Wullie has been going along to Community Friends now for some time and says that he enjoys meeting up with people and enjoys talking to the volunteers.
Wullie shared his experiences of his drug addiction and the services of his local addiction centre. He says that health professionals that have not been through the experience do not understand the physical pain that people like himself are in.
Wullie reflected on his recent issues and shared that he had a great life working as a plasterer and managing his addiction by being on a methadone programme. He was able to hold down a job and was meeting a new positive circle of friends as a result.
Wullie was able to do this as his methadone was issued weekly, however that all changed after a visit to the Centre one day. Wullie stated that he had been out for lunch and had drank one pint of lager prior to his appointment, as soon as his worker saw him in the centre he was judged on how he looked, at that point Wullie admits he became angry.
The worker then undertook the relevant tests which came back negative and within the limits allowed, however Wullie said that the worker made their own judgement and not the test results and changed how his prescription would be issued.
As a result Wullie had then to pick up his methadone on a daily basis rather than weekly which meant it cost him his job.
Wullie couldn’t pick up his prescription daily prior to picking up for his work as the chemists weren’t open at that time in the morning. Wullie stated that he became depressed due to having no work, although prescribed tablets he didn’t take them as he stated they weren’t working.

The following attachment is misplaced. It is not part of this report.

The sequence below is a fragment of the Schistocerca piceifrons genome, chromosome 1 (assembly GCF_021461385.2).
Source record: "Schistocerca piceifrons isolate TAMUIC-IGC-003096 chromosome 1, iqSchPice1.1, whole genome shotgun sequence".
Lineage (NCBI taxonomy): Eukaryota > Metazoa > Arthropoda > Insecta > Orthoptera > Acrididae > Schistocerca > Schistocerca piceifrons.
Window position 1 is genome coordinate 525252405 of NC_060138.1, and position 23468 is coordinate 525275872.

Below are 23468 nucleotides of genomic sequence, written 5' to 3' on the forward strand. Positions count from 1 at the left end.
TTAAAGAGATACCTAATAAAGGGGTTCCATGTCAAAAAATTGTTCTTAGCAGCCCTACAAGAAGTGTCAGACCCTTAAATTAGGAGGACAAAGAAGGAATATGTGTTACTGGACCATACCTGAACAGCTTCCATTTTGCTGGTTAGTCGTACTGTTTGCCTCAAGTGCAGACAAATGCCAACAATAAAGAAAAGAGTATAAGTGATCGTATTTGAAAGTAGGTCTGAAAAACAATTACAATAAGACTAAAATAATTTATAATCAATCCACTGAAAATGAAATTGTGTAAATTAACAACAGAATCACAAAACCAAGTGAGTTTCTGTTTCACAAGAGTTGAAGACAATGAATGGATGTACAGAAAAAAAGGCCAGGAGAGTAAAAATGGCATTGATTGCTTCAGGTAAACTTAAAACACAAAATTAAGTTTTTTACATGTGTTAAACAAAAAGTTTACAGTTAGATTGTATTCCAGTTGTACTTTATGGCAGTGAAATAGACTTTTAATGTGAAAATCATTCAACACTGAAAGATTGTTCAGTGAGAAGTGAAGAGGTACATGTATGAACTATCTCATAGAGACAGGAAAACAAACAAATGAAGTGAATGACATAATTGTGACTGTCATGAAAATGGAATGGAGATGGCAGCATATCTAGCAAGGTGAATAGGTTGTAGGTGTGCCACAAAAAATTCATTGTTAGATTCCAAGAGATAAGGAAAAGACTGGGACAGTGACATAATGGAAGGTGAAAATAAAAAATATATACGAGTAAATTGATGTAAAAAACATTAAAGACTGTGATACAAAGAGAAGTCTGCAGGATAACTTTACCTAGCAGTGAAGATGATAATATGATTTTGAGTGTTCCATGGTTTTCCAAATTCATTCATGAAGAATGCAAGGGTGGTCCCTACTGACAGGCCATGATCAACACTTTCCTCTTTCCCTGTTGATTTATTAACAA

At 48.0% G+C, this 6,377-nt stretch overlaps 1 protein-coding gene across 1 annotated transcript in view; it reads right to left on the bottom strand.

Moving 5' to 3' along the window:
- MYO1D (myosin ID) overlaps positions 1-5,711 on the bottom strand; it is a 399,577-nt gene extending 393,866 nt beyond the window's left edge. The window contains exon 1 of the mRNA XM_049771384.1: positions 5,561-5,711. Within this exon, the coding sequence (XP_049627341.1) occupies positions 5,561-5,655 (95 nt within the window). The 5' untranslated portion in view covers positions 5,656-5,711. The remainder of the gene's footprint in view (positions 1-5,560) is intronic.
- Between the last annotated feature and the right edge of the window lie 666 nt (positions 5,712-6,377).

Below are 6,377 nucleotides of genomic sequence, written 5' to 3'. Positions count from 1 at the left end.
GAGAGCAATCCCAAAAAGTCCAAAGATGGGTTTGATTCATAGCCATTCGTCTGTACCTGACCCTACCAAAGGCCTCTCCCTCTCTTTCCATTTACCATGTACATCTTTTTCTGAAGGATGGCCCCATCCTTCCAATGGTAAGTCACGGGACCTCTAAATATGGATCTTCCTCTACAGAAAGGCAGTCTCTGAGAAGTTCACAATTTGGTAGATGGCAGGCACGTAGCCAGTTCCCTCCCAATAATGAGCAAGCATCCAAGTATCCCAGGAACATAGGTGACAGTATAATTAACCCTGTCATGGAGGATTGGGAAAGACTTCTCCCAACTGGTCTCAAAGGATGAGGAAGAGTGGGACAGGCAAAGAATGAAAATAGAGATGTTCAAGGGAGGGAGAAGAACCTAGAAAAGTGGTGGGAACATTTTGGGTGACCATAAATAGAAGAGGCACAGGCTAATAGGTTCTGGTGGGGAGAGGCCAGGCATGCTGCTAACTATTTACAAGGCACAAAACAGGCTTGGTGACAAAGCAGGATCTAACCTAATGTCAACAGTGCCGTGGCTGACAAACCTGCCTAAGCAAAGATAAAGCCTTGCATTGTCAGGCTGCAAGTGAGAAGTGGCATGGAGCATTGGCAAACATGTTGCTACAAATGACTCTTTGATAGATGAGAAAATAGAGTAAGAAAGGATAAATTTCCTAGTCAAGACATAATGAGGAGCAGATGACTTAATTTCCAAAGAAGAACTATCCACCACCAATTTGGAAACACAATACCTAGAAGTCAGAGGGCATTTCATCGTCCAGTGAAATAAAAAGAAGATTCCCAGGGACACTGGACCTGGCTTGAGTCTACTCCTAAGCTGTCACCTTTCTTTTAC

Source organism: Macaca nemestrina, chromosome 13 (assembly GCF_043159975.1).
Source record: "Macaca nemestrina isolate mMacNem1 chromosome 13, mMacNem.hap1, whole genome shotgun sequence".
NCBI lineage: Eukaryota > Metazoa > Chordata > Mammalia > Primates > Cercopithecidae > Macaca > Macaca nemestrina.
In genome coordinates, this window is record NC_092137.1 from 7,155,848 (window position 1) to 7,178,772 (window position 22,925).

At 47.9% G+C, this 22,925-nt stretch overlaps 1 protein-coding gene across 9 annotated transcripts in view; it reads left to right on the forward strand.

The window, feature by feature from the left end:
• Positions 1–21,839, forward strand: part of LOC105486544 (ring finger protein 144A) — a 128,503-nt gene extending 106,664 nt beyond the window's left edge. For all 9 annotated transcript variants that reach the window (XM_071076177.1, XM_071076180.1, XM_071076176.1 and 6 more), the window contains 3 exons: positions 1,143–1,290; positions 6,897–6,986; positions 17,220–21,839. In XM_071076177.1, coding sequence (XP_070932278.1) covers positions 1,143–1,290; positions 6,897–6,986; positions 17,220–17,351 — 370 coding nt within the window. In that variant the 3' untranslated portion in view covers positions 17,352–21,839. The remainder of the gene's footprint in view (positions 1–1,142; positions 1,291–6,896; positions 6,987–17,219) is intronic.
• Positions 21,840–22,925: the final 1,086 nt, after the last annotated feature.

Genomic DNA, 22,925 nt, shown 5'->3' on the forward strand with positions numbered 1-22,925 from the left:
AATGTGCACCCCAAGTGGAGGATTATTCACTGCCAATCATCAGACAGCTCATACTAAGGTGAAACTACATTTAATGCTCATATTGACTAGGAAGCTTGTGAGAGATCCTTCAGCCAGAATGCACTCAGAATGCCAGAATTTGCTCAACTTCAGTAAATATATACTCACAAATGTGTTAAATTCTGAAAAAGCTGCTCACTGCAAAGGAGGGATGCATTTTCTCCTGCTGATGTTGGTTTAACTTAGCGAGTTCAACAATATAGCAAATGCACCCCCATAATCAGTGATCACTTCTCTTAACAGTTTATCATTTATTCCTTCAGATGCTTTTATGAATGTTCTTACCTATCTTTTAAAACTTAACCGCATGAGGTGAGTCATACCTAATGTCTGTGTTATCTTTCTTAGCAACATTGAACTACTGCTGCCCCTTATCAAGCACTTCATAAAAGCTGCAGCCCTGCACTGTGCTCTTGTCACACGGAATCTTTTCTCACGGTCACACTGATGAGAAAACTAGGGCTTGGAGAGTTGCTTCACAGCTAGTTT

Wullie reflected on the methadone programme and stated that people should not be put on such high doses and should be given better aftercare to help manage their doses down as he feels it becomes a real psychological issue for individuals and very addictive. He feels the programmes are too long and people should be given support to come off methadone completely with the support of Suboxone tablets.
Wullie stated that from his experiences he wishes now that he never asked for help, he also feels it would benefit people better if their support workers had real life experience of addiction.
Wullie’s goals for the future include:
• Initially getting his methadone prescription changed back to weekly from daily
• Getting a place in rehab
• To be completely off methadone
• To be back working again